Diving and snorkeling
Maldives Diver Paradise
WELCOME TO DIVERS PARADISE.
Famous by divers all over the world
Although the Maldives are known for the stunning beaches and azure waters that typify the tropical idyll, its life beneath the water’s surface which is becoming ever more respected by scuba divers in the know. The Maldives islands have some good coral reefs, but it’s the abundance of marine life throughout the country that sets it apart from other dive destinations. The water temperatures remain 27 to 28 degrees Celsius throughout the year.
All of our vessels are accompanied by spacious diving dhonis (tenders) which are equipped with the latest to meet the ever growing demands of the divers today. The dhonis have Nitrox membrane systems providing 32%, a toilet, hot water shower, fresh water showers and camera rinsing tank.
The Carpe Diem, the Carpe Novo and the Carpe Vita provide as standard 3 dives per day.
Snorkelers are welcome too, apart from some dedicated snorkel trips, the boats all have a small speed boat (dingy) available for snorkelers to go snorkeling with our crew when the divers are out diving. For private charters, itineraries and activities can be tailor m.
- Sea life
- Amount of boats
We’ve created the below to assist first time scuba travelers to the Maldives in planning their adventure. Not every itinerary, or every dive site, or every price range is for everyone. Take the time to make the right choice by minimizing surprises and maximizing your total dive holiday experience! There are two distinct diving seasons in the Maldives. Choosing which season is right for you can be a very important decision. Within each season, there are factors that should affect your decision. What are these factors?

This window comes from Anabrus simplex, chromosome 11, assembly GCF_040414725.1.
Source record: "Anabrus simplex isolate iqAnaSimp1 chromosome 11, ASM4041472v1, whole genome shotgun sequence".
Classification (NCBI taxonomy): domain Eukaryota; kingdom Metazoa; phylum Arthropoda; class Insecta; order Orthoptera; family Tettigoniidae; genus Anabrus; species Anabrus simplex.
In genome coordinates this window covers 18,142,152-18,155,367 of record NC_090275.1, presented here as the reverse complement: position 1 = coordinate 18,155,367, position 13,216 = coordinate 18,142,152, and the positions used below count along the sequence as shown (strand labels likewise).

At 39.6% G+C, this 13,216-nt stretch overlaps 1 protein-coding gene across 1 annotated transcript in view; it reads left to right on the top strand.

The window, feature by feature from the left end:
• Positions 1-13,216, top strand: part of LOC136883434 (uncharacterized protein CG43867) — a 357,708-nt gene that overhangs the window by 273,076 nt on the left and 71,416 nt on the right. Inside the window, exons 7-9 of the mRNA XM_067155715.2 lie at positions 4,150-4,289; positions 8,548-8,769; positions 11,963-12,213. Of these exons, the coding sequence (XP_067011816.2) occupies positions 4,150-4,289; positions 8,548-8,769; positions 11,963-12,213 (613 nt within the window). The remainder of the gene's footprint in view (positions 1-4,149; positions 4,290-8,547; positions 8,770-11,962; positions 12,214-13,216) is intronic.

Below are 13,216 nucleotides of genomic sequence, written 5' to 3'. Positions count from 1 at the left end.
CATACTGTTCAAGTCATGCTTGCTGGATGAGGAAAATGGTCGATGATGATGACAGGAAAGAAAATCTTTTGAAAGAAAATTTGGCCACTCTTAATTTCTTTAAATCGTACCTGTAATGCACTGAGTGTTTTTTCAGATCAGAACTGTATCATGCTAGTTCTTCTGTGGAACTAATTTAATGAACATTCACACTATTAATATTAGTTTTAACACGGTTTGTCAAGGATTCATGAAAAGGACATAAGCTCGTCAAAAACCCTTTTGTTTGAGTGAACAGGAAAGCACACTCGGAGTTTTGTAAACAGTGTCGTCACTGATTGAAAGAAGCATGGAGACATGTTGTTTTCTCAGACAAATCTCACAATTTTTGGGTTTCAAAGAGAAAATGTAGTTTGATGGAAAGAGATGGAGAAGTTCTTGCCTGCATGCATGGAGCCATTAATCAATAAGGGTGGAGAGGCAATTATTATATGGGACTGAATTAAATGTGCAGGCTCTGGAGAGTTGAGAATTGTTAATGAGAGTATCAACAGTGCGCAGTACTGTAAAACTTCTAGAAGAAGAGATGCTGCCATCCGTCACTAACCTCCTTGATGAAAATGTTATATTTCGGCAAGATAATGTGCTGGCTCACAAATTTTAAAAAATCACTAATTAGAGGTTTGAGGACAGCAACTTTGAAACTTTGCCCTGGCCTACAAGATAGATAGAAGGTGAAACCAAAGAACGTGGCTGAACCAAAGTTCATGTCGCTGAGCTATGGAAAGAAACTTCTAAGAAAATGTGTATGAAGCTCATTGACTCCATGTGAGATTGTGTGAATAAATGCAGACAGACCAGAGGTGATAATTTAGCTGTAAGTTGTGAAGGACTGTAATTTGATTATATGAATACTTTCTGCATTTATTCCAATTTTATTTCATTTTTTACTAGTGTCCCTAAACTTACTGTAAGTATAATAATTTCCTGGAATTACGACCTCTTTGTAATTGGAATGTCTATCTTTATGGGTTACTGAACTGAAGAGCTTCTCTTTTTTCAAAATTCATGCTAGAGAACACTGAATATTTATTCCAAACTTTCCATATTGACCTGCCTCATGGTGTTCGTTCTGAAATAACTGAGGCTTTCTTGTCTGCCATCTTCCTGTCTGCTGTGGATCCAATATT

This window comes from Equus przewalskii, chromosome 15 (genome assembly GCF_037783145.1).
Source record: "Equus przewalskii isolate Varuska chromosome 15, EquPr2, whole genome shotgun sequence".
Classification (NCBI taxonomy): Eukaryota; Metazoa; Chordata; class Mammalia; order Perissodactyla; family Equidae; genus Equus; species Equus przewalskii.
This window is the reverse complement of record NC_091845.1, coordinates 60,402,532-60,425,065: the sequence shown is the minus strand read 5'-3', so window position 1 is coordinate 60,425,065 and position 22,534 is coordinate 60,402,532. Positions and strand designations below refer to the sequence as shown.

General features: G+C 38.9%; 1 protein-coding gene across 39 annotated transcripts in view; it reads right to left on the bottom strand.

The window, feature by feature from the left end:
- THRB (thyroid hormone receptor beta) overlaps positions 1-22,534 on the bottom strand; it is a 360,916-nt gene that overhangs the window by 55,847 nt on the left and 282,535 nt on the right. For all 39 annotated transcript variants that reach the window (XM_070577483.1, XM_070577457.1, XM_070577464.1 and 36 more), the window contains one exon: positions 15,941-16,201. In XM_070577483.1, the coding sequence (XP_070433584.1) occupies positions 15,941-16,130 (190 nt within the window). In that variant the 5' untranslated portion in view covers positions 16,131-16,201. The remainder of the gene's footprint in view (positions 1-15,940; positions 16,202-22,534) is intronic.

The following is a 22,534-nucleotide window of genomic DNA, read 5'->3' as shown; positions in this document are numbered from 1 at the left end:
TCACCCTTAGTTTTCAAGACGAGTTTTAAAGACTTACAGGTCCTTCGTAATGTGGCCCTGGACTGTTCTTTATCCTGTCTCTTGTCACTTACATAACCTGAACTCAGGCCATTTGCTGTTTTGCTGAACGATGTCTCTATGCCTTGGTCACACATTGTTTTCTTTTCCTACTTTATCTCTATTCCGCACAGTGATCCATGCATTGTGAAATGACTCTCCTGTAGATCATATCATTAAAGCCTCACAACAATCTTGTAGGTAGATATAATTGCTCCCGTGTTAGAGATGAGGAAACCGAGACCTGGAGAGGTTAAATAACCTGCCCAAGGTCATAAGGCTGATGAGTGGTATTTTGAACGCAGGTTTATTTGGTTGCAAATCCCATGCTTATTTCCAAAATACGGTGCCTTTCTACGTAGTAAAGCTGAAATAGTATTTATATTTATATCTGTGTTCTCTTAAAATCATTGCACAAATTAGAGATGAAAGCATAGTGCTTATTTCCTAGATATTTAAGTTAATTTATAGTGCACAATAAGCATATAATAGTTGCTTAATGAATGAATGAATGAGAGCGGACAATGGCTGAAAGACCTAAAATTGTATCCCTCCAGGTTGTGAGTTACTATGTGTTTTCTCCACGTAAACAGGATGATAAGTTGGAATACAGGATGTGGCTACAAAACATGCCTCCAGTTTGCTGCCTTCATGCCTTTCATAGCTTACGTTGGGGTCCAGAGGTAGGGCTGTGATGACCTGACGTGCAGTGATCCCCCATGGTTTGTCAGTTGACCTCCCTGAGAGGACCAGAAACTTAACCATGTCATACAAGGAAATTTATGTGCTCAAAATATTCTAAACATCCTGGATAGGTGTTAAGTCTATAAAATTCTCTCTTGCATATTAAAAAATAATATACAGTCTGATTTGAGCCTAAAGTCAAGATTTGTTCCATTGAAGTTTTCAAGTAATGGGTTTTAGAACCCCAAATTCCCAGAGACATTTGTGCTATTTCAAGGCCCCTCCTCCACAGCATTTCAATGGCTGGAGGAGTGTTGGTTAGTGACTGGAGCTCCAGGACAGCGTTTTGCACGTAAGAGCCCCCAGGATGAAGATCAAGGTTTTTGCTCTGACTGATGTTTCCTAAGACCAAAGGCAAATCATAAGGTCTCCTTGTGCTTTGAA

Itinerary – Currents – Visibility – Sea life – Amount of boats – Pricing
A note about the two seasons: Maldives diving is year round. Each season brings the opportunity to see the same creatures, BIG and small. What makes the seasons different are the conditions. Of interest: the Maldives waters support the world’s largest known population of reef manta rays all year round. Whale sharks can be seen all year round as well, which are two bucket list creatures of every scuba diver. Read more in the next section (below).
During the Southwest season from May-October diving on the west side of the atolls can be very active – good visibility typically attracts large schools of pelagic creatures including different species of sharks, tuna, wrasse, rays and turtles. Diving on the east side of the atolls can make this season very special. Though the visibility will be decreased due to the increased plankton, it is the best time and place in the Maldives to see manta rays and whale sharks, making up for the reduced viz. This is manta feeding season so there are usually more mantas during these months. June and July are the ‘official’ rainy season months. Because the Maldives is in the equatorial belt, severe storms and cyclones are extremely rare events.
Itinerary: Several to choose from – of special interest are the 7-night itineraries starting or ending in South Ari (these require a domestic flight, which is well worth it if you like avoiding crowds). Since most boats will be headed back to Male in the weekends, you’ll have time and space on the day before departure to snorkel in South Ari, hopefully with the whalesharks! And, don’t forget, any itinerary with Baa atoll will feature feeding mantas. Look for itineraries that start or end in Baa – you’ll have the same situation as in the one-way Ari trips except, if you’re lucky, in Baa you’ll be snorkeling with the manta rays on your day before departure!